RALEIGH — A Wake County grand jury has indicted three people who have been charged with operating illegal Internet sweepstakes cafes in Raleigh.
The indictments were handed up to Wake County Superior Court on Tuesday, the same day Waheeda Ammeri, 37, of Rolesville and Chi Hun Kim, 39, and Arken Elhicheri, 44, of Raleigh were all charged with gambling, according to a spokeswoman for the Wake County Clerk of Courts Office.
Sheriff’s deputies had not yet arrested the three as of Wednesday morning, said Capt. James Stevens with the Wake County Sheriff’s Office.
Kim is affiliated with Treasure Sweepstakes Inc. on New Bern Avenue, while Ammeri and Elhicheri are listed as managers of Lucky 22 on Louisburg Road, according to records at the Secretary of State’s Office.
Elhicheri, whose name is also spelled El-Hicheri in court documents, has a previous criminal history that includes convictions in Wake County in 2004 and 2005 for felony possession of cocaine, possession with intent to sell and deliver cocaine and felony delivery of cocaine.
The 12 grand jurors issued true bills of indictment formally accusing the trio with “unlawfully and willfully” operating “an Internet sweepstakes, a game(s) of chance at which money was bet,” according to court records. The three were first charged on June 11, court records show.
The indictments are the latest in an eight-year effort by the state to ban sweepstakes gambling and the industry’s attempts to keep the Internet cafes open.
Opponents of sweepstakes gambling say the industry preys upon the poor. State Attorney General Roy Cooper last week likened the software manufacturers to the payday lending industry that state lawmakers outlawed in 2001 and shut down by 2006.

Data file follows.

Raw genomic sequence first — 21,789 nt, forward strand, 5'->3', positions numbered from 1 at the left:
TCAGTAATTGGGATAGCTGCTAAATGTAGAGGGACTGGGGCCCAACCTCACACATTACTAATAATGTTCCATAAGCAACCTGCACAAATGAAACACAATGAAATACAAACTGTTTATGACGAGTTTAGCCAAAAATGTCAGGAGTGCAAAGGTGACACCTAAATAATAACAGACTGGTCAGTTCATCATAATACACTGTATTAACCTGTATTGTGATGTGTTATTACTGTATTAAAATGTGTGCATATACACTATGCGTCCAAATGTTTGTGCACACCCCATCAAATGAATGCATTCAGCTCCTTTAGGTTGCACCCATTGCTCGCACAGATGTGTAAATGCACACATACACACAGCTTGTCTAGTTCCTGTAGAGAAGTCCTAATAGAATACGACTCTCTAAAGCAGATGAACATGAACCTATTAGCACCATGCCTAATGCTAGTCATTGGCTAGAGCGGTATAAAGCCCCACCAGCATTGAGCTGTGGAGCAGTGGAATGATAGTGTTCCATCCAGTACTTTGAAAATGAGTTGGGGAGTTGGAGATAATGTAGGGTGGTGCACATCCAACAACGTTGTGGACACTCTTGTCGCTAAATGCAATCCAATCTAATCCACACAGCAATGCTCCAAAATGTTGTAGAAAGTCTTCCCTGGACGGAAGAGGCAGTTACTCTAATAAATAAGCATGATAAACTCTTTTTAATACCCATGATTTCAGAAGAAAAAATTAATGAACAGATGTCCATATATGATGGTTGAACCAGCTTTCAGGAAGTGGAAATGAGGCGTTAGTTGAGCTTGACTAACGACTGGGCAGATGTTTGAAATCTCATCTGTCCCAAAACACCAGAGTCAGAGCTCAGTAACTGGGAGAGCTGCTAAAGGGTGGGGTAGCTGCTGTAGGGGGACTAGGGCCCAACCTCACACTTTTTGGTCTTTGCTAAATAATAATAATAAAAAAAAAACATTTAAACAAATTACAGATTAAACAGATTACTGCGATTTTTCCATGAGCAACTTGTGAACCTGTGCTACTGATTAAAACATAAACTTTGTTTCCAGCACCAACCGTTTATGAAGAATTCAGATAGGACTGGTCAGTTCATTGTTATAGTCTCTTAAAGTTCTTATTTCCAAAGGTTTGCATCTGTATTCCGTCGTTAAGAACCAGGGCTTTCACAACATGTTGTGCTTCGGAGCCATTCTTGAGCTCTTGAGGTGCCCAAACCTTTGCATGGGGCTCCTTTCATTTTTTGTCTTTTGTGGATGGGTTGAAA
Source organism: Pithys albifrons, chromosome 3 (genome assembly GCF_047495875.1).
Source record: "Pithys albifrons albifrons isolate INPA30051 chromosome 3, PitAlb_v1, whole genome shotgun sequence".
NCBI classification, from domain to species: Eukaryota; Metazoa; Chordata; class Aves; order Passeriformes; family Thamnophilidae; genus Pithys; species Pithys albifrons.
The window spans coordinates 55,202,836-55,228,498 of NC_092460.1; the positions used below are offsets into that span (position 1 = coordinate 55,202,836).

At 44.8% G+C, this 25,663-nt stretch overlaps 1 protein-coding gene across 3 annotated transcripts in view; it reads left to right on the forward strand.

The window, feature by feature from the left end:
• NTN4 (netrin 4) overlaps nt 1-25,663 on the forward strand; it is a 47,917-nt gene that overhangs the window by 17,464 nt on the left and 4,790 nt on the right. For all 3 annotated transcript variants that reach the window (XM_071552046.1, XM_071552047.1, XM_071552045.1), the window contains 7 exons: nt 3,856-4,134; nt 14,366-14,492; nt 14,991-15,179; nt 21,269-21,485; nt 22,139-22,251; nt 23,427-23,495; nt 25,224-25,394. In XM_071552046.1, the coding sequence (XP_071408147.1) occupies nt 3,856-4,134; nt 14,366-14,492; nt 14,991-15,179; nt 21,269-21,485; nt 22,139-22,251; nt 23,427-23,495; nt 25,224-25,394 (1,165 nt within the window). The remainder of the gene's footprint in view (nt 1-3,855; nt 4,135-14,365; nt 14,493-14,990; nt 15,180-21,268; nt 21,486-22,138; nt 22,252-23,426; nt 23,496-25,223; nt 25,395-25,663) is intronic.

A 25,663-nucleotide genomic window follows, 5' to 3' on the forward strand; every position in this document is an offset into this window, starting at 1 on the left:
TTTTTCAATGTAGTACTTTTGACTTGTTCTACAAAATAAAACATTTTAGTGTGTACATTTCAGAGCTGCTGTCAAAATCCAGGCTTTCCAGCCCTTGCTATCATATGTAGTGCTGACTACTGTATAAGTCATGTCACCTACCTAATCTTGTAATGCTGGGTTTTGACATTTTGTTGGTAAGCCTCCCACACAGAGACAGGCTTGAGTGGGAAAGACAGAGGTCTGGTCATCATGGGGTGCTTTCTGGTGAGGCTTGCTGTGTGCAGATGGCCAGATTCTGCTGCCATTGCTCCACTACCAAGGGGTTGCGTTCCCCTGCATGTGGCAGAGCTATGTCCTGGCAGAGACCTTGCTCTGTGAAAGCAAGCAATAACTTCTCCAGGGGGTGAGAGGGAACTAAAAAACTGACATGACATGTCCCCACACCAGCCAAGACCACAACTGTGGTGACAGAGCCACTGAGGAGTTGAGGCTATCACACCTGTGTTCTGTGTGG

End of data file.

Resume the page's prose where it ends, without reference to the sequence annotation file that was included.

Cooper’s office has been working with local law enforcement agencies and prosecutors, providing legal advice and assistance on closing down the establishments.
Each time the N.C. General Assembly comes up with new regulations to shut down the industry, software manufacturers create new games that they claim are lawful.
Electronic gambling, including video poker, was first banned in North Carolina in 2006, but the sweepstakes industry introduced new types of games that it said complied with the law.
State lawmakers passed new legislation in 2008 and 2010 that made it illegal to possess game terminals that simulate slot machines or display electronic sweepstakes. The makers of sweepstakes software responded by suing the state. The N.C. Supreme Court upheld the ban in 2012.
Sweepstakes owners again protested and claimed that new software reveals winners in advance, which keeps the games in compliance with the law.
Cooper said the adaptations are little more than attempts by gambling software manufacturers to circumvent the law.